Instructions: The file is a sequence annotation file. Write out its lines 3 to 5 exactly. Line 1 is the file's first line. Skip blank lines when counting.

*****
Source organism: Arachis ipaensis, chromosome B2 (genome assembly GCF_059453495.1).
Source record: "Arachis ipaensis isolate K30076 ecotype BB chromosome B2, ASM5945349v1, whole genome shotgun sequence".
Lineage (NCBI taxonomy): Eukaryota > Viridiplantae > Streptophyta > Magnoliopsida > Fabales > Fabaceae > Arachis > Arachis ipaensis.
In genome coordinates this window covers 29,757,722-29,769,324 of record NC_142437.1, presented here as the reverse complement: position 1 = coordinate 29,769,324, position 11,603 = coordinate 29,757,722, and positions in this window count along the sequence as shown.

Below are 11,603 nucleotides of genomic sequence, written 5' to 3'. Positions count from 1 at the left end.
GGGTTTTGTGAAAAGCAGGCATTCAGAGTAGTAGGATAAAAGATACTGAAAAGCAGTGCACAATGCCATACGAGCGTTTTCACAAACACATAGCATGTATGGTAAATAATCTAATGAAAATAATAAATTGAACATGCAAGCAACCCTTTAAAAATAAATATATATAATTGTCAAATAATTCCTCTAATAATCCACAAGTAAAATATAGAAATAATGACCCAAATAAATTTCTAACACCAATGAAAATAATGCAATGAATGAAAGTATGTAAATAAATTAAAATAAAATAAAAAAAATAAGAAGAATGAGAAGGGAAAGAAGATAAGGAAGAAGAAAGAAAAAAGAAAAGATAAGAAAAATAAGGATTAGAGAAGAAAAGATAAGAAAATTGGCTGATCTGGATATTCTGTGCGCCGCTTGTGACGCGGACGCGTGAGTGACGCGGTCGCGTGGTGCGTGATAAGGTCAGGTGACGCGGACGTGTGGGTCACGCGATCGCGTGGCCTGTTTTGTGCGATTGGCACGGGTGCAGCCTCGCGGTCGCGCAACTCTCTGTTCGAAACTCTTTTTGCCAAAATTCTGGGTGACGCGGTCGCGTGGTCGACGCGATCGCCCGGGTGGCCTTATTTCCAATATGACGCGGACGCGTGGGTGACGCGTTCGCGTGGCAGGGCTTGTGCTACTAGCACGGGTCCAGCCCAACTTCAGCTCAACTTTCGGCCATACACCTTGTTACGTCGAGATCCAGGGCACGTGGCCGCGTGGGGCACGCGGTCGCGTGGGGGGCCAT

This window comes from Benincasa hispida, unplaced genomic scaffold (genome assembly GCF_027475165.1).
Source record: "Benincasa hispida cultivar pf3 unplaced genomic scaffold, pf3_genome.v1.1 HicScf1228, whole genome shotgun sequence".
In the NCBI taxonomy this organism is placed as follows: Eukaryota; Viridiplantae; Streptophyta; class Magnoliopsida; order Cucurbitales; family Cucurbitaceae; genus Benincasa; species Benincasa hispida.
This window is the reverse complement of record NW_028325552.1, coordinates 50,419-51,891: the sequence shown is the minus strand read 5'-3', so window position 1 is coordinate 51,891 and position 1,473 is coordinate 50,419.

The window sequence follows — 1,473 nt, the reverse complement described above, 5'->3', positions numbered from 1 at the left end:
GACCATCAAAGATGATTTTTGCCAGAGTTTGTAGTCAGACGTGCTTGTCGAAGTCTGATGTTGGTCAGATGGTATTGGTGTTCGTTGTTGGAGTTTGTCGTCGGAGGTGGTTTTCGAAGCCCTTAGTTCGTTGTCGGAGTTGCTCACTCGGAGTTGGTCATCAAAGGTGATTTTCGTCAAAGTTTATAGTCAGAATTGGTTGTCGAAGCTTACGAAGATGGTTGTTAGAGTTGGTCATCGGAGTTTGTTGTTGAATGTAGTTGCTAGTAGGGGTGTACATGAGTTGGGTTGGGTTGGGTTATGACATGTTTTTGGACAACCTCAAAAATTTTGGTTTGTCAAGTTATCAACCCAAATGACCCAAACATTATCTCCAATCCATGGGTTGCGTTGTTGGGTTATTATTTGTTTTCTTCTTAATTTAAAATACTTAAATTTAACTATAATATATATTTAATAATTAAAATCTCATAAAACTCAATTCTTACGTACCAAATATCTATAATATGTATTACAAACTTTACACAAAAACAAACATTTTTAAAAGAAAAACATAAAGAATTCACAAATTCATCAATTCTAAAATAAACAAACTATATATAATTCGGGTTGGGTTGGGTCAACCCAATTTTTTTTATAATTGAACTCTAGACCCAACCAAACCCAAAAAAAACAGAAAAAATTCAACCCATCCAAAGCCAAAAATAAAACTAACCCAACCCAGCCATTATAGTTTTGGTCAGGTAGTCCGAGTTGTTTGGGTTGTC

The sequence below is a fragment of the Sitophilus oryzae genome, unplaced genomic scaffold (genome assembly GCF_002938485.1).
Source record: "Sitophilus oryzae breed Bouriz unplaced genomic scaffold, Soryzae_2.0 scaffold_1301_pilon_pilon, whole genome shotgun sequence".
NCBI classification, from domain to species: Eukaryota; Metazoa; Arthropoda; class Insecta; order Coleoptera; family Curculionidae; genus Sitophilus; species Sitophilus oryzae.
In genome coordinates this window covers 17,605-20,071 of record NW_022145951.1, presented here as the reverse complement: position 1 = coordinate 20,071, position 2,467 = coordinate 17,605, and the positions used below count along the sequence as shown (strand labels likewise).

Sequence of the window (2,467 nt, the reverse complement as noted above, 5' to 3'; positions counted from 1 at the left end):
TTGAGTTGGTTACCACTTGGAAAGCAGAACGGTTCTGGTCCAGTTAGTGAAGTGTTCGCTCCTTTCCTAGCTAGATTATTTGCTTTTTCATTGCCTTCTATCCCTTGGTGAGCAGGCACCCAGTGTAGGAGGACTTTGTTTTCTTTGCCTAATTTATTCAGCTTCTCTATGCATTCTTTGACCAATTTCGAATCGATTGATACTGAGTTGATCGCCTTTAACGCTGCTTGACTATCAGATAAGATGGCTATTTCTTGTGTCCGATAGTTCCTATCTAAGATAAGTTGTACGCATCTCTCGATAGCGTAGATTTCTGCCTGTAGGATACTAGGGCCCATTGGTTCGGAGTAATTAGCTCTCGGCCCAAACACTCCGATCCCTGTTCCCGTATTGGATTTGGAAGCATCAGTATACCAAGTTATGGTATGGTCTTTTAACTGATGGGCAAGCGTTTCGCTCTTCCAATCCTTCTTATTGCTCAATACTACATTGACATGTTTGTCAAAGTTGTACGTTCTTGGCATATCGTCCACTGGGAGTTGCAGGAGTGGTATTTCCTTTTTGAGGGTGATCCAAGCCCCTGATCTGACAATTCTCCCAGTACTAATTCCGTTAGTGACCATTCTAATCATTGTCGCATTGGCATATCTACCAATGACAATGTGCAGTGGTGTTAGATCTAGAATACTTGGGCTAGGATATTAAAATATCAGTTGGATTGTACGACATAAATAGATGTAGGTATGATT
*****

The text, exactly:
Lineage (NCBI taxonomy): Eukaryota > Viridiplantae > Streptophyta > Magnoliopsida > Fabales > Fabaceae > Arachis > Arachis ipaensis.
In genome coordinates this window covers 29,757,722-29,769,324 of record NC_142437.1, presented here as the reverse complement: position 1 = coordinate 29,769,324, position 11,603 = coordinate 29,757,722, and positions in this window count along the sequence as shown.

Below are 11,603 nucleotides of genomic sequence, written 5' to 3'. Positions count from 1 at the left end.